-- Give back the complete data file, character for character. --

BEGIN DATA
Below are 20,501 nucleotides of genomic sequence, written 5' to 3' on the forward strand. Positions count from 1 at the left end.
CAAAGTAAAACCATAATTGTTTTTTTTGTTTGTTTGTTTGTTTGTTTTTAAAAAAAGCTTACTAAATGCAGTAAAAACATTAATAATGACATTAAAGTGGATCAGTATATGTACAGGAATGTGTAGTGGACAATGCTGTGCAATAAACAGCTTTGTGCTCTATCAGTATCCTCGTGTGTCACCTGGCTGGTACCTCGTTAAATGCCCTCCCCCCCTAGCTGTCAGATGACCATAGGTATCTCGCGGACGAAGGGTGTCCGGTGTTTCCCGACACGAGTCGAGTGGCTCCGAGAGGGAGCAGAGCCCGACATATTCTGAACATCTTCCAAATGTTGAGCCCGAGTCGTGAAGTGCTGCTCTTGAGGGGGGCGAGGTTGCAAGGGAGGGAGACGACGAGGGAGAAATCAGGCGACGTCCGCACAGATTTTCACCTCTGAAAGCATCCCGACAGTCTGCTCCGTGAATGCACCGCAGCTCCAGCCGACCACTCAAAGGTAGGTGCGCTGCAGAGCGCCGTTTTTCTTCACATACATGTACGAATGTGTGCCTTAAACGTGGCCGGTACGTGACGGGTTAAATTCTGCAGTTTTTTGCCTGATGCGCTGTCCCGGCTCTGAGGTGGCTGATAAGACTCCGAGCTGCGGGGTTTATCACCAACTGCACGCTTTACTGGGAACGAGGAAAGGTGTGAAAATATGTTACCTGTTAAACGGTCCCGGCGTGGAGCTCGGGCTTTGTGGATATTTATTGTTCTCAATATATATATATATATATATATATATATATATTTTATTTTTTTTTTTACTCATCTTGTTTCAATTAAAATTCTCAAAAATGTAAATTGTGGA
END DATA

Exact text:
Below are 20,501 nucleotides of genomic sequence, written 5' to 3' on the forward strand. Positions count from 1 at the left end.
CAAAGTAAAACCATAATTGTTTTTTTTGTTTGTTTGTTTGTTTGTTTTTAAAAAAAGCTTACTAAATGCAGTAAAAACATTAATAATGACATTAAAGTGGATCAGTATATGTACAGGAATGTGTAGTGGACAATGCTGTGCAATAAACAGCTTTGTGCTCTATCAGTATCCTCGTGTGTCACCTGGCTGGTACCTCGTTAAATGCCCTCCCCCCCTAGCTGTCAGATGACCATAGGTATCTCGCGGACGAAGGGTGTCCGGTGTTTCCCGACACGAGTCGAGTGGCTCCGAGAGGGAGCAGAGCCCGACATATTCTGAACATCTTCCAAATGTTGAGCCCGAGTCGTGAAGTGCTGCTCTTGAGGGGGGCGAGGTTGCAAGGGAGGGAGACGACGAGGGAGAAATCAGGCGACGTCCGCACAGATTTTCACCTCTGAAAGCATCCCGACAGTCTGCTCCGTGAATGCACCGCAGCTCCAGCCGACCACTCAAAGGTAGGTGCGCTGCAGAGCGCCGTTTTTCTTCACATACATGTACGAATGTGTGCCTTAAACGTGGCCGGTACGTGACGGGTTAAATTCTGCAGTTTTTTGCCTGATGCGCTGTCCCGGCTCTGAGGTGGCTGATAAGACTCCGAGCTGCGGGGTTTATCACCAACTGCACGCTTTACTGGGAACGAGGAAAGGTGTGAAAATATGTTACCTGTTAAACGGTCCCGGCGTGGAGCTCGGGCTTTGTGGATATTTATTGTTCTCAATATATATATATATATATATATATATATATATTTTATTTTTTTTTTTACTCATCTTGTTTCAATTAAAATTCTCAAAAATGTAAATTGTGGA